Página inicial > FSM > Alternative Media in Dakar

Alternative Media in Dakar

segunda-feira 7 de março de 2011, por Ciranda - Document, Ciranda - Document, Inmidia GT-FSM/WSF-WF

Todas as versões desta matéria: [English] [Português do Brasil]

First stock of GT in alternative medias of the International Council Communication Commission on the 2011 WSF - Open to contribution

Despite all logistical problems that were faced, particularly the lack of simultaneous translation which severely crippled programmed activities and further understanding of press conferences, the 2011 forum in Dakar can be considered a great advance when it comes to debating, communicating, the successful exchange of ideas and the importance to democratize it. That was without a doubt highly impelled by alternative medias.

At least two events were able to agglutinate a larger portion of organizations occupied or preoccupied with communication: The Alternative Medias Seminar, in the three periods predating the 8th, and the Convergence to Action Assembly, held in the morning of the 11th under the provocative theme: “Which kind of communication is possible for another world?”. These events mobilized common propositions and concerns embodied in the “Dakar Declaration: The right to inform and be informed”, and in the call for a II Free Media World Forum for 2012, along the same lines as the I FMWF held in Belém do Pará, Brazil, in 2009.

Another part of this process was the Panel during the afternoon of the 8th, which tried to politicize the debate concerning the use of technology in social transformation and was able to count on the presence of sociologist Boaventura de Souza Santos, who’s been defending the valorization of the shared communication process at the WSF. He was emphatic while defending that the WSF International Counsel should shoulder clear commitments with these proposals, including mobilizing resources to reach those who are not yet introduced. Impact and oppression of Wikileaks, taking over of social media against authoritarian regimes in Egypt and Tunisia, and the and other events in North Africa illustrate the panel with enough examples as to why the WSF communication should be prioritized.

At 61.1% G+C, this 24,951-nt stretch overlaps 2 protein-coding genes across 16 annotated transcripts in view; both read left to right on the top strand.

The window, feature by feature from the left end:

Activities punctuating the relationship between communication and social movements and the struggle of community radio stations in Africa were also held.


Looking at communication as political strategy and not mere WSF logistic has been one of the alternative medias demands of the International Councill. They propose:

- That the WSF call for a worldwide debate on the theme, which now can be held under the methodological seminar format, as proposed by the CI 2010 Methodology Commission, in Mexico;

- That the concept of shared communication be assumed and spread as WSF practice, something that now starts being spread through their newsletter, but still needs to do the same in all medias related to the WSF, educating by example so that its collective interests contents produced are copyright free in process.

This perspective was reinforced in the final Communication Assembly’s declaration, which had about 60 organizations from different countries and continents present.

The idea is that the II WFMF would be held in Rio de Janeiro, in the eve of activities related to those of Rio+10. The event, self invoked by alternative medias, does not take away the right of the WSF, through its International Counsel, to assume the responsibility of summoning and promoting it as one of their international events, a Seminar or a Communication Themed World Social Forum.

Sociability in Alternative Media Settings